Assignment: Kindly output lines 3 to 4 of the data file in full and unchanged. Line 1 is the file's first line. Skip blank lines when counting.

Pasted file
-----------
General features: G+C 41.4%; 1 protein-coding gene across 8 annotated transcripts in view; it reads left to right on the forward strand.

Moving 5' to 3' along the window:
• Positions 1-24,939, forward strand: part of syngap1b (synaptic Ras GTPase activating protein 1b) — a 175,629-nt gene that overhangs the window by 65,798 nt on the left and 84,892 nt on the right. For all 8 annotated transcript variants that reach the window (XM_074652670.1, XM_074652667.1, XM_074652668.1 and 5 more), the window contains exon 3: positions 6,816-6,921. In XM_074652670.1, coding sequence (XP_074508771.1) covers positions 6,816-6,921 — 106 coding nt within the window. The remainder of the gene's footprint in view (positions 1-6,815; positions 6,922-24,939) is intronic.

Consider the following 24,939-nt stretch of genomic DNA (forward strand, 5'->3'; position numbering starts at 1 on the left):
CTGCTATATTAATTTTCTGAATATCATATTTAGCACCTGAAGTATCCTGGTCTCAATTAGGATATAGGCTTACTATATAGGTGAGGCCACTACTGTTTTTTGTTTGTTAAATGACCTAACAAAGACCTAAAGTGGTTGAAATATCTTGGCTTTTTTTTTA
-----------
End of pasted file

• Positions 1-24,939, forward strand: part of syngap1b (synaptic Ras GTPase activating protein 1b) — a 175,629-nt gene that overhangs the window by 65,798 nt on the left and 84,892 nt on the right. For all 8 annotated transcript variants that reach the window (XM_074652670.1, XM_074652667.1, XM_074652668.1 and 5 more), the window contains exon 3: positions 6,816-6,921. In XM_074652670.1, coding sequence (XP_074508771.1) covers positions 6,816-6,921 — 106 coding nt within the window. The remainder of the gene's footprint in view (positions 1-6,815; positions 6,922-24,939) is intronic.

Consider the following 24,939-nt stretch of genomic DNA (forward strand, 5'->3'; position numbering starts at 1 on the left):